"I'm going to kill you because you're innocent"
- Calvary review by WS
Father James is a compassionate, liberal-minded priest who, we learn, took ordination in later life after being widowed. Sadly, the parish in which he finds himself is one in which cynicism and duplicity abound. Many members of the community still attend Mass, but outside of church they are openly contemptuous of the priesthood and seem to take perverse satisfaction in antagonising him and trying to undermine his faith. One day in confession, a male parishioner recounts - in uncompromising detail - his experiences of childhood rape at the hands of a priest. The perpetrator is dead, but as a means of retribution against the Church he intends to kill Father James, who he instructs to meet him on the beach in a week's time.
Over the next few days, the Father goes about his parochial duties as normally as possible. Among the people he tries to help are a former banker whose opulent lifestyle has left him feeling hollow, a gauche sexually-frustrated young man who is contemplating joining the army, and, improbably, a teenage serial killer who claims to be seeking redemption.
The dramatic tension inherent in this simple idea is exploited to the maximum by J.M. McDonough and the cast. It is highly atmospheric, the camerawork consisting of mostly tightly composed shots, with close-ups of Brendan Gleeson's face at crucial moments in the story and occasional menacing aerial shots of the famous flat-topped mountain that overlooks the village, and without any intrusive music. We are kept guessing until very late the course of action that Father James will choose - flee, go to the police, passively accept his fate or even defend himself with a pistol he has unlawfully acquired. He is a conscientious man but flawed enough for us to relate to. Towards the end he struggles to maintain his dignity and sobriety in the face of his death sentence and the increasing hostility he faces from the community.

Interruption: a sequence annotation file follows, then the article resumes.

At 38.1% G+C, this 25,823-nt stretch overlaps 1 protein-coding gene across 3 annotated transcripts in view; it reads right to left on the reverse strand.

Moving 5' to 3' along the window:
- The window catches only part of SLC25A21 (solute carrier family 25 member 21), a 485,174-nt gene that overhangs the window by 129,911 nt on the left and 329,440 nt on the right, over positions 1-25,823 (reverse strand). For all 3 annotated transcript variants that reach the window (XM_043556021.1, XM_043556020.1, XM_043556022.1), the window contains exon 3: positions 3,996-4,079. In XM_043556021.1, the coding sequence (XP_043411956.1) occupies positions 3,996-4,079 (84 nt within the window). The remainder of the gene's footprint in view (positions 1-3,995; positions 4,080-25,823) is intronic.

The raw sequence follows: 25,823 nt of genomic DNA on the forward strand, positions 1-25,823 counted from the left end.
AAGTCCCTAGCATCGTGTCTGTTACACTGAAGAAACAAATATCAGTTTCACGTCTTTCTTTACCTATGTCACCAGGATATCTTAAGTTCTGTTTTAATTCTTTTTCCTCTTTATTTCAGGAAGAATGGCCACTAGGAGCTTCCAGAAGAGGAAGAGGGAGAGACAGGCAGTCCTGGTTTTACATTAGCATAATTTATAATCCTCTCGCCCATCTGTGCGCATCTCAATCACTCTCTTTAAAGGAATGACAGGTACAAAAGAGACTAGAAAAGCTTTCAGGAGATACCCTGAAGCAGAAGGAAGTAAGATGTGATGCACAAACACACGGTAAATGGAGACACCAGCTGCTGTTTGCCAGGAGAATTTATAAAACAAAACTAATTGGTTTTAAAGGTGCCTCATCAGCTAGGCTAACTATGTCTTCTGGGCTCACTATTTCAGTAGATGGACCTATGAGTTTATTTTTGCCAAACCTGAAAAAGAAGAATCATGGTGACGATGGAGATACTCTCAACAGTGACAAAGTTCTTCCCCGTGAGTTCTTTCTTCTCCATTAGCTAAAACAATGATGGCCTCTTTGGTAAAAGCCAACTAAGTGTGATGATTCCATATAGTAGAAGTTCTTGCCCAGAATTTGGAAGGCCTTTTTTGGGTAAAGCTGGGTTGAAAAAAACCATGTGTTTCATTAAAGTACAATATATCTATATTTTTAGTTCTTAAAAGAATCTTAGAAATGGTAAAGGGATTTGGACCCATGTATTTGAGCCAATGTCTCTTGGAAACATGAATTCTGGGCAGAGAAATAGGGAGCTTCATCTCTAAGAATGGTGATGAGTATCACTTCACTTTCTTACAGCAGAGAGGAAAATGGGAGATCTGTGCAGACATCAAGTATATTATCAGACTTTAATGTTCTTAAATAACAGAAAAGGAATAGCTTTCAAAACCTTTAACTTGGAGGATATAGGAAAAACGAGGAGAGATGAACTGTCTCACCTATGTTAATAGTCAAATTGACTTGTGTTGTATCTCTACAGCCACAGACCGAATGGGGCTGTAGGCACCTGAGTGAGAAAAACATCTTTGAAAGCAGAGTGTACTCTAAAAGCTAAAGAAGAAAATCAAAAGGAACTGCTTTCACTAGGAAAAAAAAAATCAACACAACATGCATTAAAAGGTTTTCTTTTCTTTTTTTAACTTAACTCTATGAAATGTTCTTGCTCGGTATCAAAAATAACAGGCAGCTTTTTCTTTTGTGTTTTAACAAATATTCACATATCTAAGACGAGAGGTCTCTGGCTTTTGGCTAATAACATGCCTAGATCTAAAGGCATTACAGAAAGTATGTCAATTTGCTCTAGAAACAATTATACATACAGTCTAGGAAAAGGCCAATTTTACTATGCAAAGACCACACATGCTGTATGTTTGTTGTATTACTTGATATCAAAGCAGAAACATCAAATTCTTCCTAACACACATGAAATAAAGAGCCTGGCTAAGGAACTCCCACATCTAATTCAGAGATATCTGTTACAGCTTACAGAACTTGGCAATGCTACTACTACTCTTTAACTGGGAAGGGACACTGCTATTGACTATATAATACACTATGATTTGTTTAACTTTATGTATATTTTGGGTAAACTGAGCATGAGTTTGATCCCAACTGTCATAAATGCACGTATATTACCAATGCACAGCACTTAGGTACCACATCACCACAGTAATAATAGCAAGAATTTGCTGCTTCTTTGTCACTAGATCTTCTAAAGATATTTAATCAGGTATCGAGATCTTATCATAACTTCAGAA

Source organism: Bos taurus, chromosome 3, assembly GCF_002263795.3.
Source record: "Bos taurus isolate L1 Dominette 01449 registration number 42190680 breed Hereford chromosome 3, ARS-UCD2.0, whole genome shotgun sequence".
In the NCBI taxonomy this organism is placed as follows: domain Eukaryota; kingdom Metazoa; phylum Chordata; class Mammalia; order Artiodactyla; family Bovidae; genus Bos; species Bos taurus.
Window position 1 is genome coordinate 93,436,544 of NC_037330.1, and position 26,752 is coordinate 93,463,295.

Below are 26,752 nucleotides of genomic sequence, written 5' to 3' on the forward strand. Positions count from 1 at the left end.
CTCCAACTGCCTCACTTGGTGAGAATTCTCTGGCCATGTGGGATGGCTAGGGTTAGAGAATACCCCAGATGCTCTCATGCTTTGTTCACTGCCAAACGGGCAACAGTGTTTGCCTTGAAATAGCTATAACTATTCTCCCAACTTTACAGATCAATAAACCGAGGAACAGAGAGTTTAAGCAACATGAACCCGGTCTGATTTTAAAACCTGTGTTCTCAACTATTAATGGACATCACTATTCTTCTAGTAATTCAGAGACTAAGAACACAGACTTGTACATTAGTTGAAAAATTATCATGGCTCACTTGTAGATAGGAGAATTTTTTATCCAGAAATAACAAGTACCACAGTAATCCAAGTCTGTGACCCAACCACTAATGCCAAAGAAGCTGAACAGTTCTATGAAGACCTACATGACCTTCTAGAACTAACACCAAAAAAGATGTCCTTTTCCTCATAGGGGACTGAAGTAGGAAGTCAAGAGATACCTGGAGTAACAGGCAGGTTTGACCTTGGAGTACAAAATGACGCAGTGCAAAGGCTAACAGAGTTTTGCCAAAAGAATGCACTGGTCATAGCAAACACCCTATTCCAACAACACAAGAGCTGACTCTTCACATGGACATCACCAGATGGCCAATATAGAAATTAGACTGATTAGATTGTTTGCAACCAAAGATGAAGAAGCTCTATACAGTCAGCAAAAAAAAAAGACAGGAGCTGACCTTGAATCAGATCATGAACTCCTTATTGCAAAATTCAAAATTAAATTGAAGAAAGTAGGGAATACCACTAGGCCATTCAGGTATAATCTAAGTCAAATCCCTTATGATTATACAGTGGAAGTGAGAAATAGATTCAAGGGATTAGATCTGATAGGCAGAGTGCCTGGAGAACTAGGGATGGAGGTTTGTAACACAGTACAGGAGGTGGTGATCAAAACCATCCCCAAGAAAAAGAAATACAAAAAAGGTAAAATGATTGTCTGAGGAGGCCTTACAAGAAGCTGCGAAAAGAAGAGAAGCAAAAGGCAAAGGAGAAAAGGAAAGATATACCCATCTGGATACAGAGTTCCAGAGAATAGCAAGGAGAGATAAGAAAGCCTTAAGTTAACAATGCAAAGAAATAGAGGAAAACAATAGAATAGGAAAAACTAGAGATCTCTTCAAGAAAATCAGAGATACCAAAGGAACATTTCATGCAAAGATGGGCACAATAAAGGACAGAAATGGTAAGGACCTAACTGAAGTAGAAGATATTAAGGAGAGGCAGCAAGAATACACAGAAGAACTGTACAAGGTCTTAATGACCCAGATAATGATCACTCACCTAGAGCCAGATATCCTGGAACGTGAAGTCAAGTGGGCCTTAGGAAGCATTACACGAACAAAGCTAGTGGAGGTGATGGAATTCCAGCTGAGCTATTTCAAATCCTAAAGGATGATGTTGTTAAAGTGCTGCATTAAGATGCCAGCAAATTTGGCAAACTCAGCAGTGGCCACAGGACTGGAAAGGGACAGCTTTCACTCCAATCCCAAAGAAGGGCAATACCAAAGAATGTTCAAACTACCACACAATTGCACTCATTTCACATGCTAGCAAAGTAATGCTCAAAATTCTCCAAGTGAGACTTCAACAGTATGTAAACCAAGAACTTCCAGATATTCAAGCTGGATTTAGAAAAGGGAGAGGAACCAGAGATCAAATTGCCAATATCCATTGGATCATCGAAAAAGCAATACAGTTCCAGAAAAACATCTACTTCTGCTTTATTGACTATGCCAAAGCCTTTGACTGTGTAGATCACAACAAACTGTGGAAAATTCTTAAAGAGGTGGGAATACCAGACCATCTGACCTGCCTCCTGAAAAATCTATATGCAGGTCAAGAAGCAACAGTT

Some may find the eccentric characters and understated dark humour to be at odds with the grim subject matter, and I personally thought the hospital morgue scene with Teresa (Marie-Josee Croze) was misjudged - she seems far too calm and rational for someone who's just lost her family in a road accident.
But all in all I found this a very brave and original piece, and one of the most powerful films of the year.
6 out of 7 members found this review helpful.
Unremitting, plodding drivel.
- Calvary review by RL
I enjoyed 'The Guard' immensely, so had high hopes for 'Calvary'. All I can say is 'thank goodness for the fast forward button!"
This film stumbles from one overly-long, disjointed scene to the next, with a total lack of reason or logic and, fatally, no engagement with the characters. While a 'snap-shot' approach can work, in this instance it fails.
Definitely one to miss.
3 out of 9 members found this review helpful.
brilliant film, but a comedy it ain't
- Calvary review by Kate
This was one of the best films I've seen in a long while, and I'll be contemplating its meaning for a long time. Father James, as portrayed brilliantly by Brendan Gleeson, is a truly good man, just what you'd hope a priest would be - a man who has lived, and loved, and who understands human frailty, especially his own. He faces his own Calvary with absolute courage, even though he has plenty of opportunity to save himself. So why oh why is it classed as a comedy? There are a few very black comedic scenes, but for the most part this is a very deep and serious film, about life, death, abuse, grief, love and loss. Anyone looking for a comedy would be very disappointed. Luckily I had read reviews beforehand. A truly great picture and Brendan Gleeson well deserves the praise and recognition he has received.
2 out of 3 members found this review helpful.